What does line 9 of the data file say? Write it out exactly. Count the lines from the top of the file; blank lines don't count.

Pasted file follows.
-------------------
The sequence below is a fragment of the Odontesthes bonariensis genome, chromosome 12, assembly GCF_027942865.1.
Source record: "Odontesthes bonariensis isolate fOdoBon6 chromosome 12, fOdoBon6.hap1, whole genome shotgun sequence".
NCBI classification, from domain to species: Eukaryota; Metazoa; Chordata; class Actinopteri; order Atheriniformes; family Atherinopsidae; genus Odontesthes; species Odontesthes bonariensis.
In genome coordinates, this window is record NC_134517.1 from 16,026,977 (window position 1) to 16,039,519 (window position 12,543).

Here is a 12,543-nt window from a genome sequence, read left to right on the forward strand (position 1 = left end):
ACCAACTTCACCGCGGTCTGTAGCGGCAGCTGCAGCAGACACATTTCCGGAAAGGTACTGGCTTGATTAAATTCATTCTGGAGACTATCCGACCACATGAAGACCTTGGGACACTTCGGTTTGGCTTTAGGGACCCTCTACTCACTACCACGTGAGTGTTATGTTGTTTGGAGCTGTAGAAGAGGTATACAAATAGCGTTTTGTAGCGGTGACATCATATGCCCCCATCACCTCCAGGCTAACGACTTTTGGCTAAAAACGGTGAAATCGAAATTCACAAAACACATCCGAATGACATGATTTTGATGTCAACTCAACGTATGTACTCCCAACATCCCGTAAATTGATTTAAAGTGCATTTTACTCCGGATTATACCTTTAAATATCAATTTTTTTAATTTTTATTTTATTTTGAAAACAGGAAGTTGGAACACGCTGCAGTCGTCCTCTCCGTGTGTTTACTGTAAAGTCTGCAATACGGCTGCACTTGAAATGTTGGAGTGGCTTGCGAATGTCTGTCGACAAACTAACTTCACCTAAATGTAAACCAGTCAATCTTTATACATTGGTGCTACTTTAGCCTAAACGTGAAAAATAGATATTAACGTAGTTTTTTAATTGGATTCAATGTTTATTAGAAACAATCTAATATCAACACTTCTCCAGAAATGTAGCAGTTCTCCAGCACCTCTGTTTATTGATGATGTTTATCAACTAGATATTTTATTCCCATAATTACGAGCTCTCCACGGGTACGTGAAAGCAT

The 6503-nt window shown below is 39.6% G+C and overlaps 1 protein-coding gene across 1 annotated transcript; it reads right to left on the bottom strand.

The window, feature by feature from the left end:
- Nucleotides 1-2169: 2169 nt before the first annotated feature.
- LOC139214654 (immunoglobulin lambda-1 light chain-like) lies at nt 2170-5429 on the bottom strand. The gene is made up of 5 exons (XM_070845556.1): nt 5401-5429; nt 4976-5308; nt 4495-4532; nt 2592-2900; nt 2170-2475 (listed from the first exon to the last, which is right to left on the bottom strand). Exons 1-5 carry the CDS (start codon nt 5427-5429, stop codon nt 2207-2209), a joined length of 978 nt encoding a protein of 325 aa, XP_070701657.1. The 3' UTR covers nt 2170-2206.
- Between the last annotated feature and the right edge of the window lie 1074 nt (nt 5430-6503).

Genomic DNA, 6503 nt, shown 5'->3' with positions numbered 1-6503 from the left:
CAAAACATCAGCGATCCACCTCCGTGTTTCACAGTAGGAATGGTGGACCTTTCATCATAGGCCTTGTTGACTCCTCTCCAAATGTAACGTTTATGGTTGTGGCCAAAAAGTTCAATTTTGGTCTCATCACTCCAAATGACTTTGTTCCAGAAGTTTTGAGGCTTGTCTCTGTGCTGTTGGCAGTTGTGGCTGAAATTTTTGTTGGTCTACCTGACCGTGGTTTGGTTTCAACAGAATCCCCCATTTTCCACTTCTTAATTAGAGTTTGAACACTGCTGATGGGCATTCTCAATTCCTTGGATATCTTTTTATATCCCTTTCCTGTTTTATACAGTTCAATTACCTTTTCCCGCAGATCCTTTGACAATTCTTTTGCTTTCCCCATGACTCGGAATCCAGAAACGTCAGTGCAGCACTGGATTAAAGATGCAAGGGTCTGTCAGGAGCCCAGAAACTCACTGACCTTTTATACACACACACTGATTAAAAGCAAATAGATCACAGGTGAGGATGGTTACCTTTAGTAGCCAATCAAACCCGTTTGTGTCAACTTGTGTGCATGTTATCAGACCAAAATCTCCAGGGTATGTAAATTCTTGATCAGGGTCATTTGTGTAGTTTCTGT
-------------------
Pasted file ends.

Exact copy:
- Nucleotides 1-2169: 2169 nt before the first annotated feature.